A Note about MLM and YouGov UK Polling

Much note has been made about how YouGov poll, utilizing multilevel modeling techniques, made the “correct” prediction for UK elections. However, as much interest there is about MRP, as they call the multilevel modeling technique, some peculiarities of the methodology need to be noted.

The single most important dimension of the technique is the part about “post stratification.” The methodology operates at two dimensions: it predicts the vote choice probabilities for different types of voters (which can involve fairly simple model like logistic regression, not something fancy — but you can’t do SVM with it, unless you get more creative, which, I think can be done), but layers this on top of estimated voter composition of different types in each locality. In effect, this involves two separate set of predictions: prediction of turnout for each locality, and, conditional on turning out, the vote choice. So, a locality that is made up of 60% voters of type A and 40% of type B, would be predicted to consist of the electorate of 50% type A and 50% type B, if the turnout for type A is estimated to be 66.7% and that for type B at 100%. If 90% of the type B vote for candidate 2 and 70% of type A vote for candidate 1 (and the rest vote the other way), the candidate 2 is estimated to receive 45%+15% = 60%. The basic logic is simple.

The real challenge, then, is actually about having the right data and being able to model the bottom layer — estimate the turnout for different subsets of voters, given the particular election. Asking the right questions of the polled voters can be particularly important: you want to know who will be turning out, as much as what their choices are. It may be possible to construct a model of the electorate without having the right polling questions, but in an election where the turnout is likely to be rather different from usual, even if only on subtle subsets (I speak from experience having used the multilevel methods on 2016 US elections, without having good data on turnout intentions and having cobbled several crude not very plausible — at least the way it seemed at the time — assumptions about voter compositions in different states. You want to have as good a data as you can about voter composition if you want to post stratify and expect to get reasonable “predictions.” One could simulate many different scenarios via MLM…but you still need some real data to assign them probabilities.) The real lesson is not that MLM will necessarily give you better predictions, but that it can if you define the problem and approach it appropriately, with the right data.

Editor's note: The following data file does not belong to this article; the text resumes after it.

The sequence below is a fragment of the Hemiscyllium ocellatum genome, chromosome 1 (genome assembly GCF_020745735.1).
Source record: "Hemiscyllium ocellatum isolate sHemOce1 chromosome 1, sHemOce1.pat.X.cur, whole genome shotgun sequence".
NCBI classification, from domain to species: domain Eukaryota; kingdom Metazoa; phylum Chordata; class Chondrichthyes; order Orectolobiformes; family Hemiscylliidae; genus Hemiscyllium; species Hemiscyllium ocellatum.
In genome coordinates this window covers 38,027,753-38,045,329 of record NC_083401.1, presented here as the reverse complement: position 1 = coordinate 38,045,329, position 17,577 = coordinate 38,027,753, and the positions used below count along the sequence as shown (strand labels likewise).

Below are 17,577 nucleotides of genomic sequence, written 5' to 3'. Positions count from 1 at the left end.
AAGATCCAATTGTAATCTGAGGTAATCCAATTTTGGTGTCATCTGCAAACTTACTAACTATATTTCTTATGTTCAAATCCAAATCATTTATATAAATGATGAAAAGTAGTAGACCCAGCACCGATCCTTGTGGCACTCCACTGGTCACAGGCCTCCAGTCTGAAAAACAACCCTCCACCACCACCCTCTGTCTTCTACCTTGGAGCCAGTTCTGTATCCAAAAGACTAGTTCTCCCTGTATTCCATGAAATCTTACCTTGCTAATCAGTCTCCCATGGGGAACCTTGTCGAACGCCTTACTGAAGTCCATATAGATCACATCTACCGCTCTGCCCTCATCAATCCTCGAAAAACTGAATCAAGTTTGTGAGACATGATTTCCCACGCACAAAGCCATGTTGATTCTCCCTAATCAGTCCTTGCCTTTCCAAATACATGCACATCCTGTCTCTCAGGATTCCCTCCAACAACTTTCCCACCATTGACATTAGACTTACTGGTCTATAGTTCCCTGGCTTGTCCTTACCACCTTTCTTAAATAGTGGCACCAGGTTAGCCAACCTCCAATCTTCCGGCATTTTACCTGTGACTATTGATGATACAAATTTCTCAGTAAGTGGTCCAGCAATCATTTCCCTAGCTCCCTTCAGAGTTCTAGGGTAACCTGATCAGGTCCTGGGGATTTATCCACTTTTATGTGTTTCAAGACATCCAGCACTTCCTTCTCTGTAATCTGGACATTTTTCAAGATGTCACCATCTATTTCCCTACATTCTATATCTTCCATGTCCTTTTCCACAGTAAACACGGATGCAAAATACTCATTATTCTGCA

Observe that this is classic small data problem, nested inside the big data. We don’t want to make big prediction based on aggregated data. We want to make many small predictions based on small subsets of data inside a big chunk of data, and build up a big prediction on top of many small predictions. It’s an approach, a way of thinking, not simply a “methodology,” and perhaps something more “statistics-y” in nature rather than “data-science-y.” Given its nature, where many subsets of the data will have very small, relative to whole, at any rate, number of observations, many of the usual “training and validation” techniques simply would not work, without doing massive violence to the data — unless one gets more creative than not.

Observe also that, for elections in US and UK, also, the nature of the electoral rules favor this approach: elections are contested in many small units, each of which are relatively predictable for the most part, even if the aggregate numbers may not be. In a sense, this takes advantage of the kind of problems that arise in context of Simpson’s Paradox and turns them upside the head, at least in a context where that is relevant. It is applicable elsewhere, certainly, but only if one considers the appropriate subunits where the interesting trends would arise. Or, in other words, properly taking advantage of MLM requires knowing the context, not just formula.